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Document number: 6993
Date: Wed 14 Jun 1854
Dating: corrected to calendar
Harold White: 4 Jun 1854
Recipient: TALBOT William Henry Fox
Author: GILCHRIST-CLARK Matilda Caroline, née Talbot
Collection: British Library, London, Manuscripts - Fox Talbot Collection
Last updated: 1st September 2003

Greta bank. <1>


My dear Papa;

I received your letter yesterday afternoon, and we were glad to hear how prosperous your passage of Styhead had been. – Soon after you left us at Wastwater, we set out for Seaseales, <2> not without regretting that we could not remain longer in that beautiful spot. We had not time to stop at the nursery garden on our way, but when went straight to the station: however, when we got there, finding that we had some time to spare, we ran about on the sands, to Gipsy’s great delight. She tasted the water, thinking herself on the margin of a lake, and was very much surprised that it was not good to drink. She trembled very much when we first got into the train, but afterwards got more accustumed to the noise. Broughton is a small, noisy and uninteresting town, its only advantage consisting in its being so near the beautiful scenery of the Duddon. This we visited next day, following the river almost to the end of Seathwaite valley, having a fine view of Coniston old man, Hard knot &c. We made as many sketches as we could, and returned to Broughton at four o’clock. – We had already ascertained that there was a good hotel at Furness Abbey and accordingly left Broughton at a quarter to eight. We were very much struck with the appearance of the ruins, not having expected them to be half so extensive, nor so imposing. The only thing we did not like was having the railway station and Hotel so extremely close to the ruins. – The railroad from Broughton to Furness Abbey was only opened the day before we were there and the arrangements do not seem completed; for when we got into the train on our return at 1/2 past one the next day, we waited 40 minutes a little outside the station for the arrival of another train. Also when we changed trains at Broughton junction, we had to climb out of one carriage and into the other at the place where the roads meet, which was very inconvenient. St. Bees head appears a much plesanter place to spend a short time at, if one was in what of sea air, that <sic> sea scapes though there are more shingles and less sand –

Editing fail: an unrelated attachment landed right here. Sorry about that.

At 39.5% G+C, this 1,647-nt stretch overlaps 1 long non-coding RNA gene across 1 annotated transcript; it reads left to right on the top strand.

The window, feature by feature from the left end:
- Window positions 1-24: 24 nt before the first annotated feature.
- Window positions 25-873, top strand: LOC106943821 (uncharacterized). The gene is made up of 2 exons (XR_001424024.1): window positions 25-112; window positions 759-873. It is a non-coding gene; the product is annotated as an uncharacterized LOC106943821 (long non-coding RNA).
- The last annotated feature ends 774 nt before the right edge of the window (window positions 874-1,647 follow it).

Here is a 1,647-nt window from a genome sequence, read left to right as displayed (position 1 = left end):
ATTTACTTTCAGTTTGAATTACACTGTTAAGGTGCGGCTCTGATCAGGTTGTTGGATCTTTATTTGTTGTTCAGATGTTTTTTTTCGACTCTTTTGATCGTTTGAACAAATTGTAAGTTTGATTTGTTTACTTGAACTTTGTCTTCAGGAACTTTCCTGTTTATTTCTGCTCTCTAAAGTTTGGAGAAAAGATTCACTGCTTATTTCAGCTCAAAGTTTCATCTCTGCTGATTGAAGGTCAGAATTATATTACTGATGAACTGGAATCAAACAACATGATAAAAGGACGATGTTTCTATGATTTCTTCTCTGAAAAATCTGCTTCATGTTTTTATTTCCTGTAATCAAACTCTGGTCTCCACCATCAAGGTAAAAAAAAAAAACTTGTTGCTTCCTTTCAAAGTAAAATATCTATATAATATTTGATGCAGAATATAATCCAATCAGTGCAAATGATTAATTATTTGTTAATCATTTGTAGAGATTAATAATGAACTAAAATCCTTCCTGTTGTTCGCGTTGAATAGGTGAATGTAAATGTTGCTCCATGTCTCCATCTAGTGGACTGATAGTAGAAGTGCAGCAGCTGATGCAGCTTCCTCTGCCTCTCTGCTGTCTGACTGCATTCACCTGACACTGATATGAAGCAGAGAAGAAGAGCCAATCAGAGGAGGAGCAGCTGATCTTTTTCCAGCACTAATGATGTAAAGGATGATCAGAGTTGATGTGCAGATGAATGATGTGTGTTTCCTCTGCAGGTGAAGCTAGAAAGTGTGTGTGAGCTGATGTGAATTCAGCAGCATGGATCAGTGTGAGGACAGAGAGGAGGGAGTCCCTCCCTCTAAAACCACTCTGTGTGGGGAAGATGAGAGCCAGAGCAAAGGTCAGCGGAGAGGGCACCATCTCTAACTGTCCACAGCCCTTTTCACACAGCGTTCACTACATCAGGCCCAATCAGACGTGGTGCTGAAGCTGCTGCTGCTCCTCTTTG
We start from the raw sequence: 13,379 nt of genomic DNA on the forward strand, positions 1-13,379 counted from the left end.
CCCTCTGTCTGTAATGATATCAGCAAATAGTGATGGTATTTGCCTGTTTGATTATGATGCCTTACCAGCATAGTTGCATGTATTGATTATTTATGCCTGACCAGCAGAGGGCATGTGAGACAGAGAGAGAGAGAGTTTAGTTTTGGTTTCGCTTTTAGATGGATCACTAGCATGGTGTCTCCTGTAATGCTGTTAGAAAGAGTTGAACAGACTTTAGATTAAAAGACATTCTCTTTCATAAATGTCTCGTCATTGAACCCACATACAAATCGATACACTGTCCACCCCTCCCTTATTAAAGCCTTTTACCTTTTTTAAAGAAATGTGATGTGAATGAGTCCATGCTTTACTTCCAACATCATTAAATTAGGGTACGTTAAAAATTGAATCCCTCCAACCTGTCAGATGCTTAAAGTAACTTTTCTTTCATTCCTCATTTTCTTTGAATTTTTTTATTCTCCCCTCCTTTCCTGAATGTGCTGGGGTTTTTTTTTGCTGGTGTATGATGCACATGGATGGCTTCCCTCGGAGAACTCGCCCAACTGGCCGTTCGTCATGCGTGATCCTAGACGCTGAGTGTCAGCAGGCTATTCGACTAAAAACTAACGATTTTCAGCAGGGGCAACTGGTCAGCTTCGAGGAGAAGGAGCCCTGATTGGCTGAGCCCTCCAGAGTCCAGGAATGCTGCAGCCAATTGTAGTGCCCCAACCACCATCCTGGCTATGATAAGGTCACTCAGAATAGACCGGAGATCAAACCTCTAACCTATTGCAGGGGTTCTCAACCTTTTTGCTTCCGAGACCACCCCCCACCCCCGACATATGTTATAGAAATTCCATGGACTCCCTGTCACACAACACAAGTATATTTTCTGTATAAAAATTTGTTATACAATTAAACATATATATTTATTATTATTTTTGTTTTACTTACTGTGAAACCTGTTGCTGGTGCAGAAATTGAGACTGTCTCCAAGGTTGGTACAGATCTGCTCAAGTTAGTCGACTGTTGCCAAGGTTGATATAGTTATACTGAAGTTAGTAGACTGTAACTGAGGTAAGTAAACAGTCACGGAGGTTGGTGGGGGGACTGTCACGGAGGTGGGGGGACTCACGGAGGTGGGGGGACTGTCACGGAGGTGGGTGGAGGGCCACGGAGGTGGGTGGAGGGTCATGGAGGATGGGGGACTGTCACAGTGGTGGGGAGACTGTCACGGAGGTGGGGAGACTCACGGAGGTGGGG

We had to pass through the town of Whitehaven in an omnibus but there is a break in the railway at this point, the rest of road belonging to anther company. We again changed at Workington, to take the branch road to Cockermouth, where we found the carriage which had proceeded there from Seascales on Thursday. The first drops of rain that had fallen since our departure from Greta, we felt on arriving at Bassenthwaite lake. Here we have also made a step in Civilisation, by the institution of a regular post man, who brings the letters early and comes back at 1/2 past two, to fetch those that one has to send so that Poullen <3> <sic> need not go to Keswick every day as he did before –

Good bye, dear Papa, Your affectionate daughter


I forgot to say, that since our return, the weather is completely changed. –


1. Greta Bank, Cumberland, near Keswick

2. This and the following places are in the area of Cumbria.

3. William Pullen, Lacock Abbey coachman

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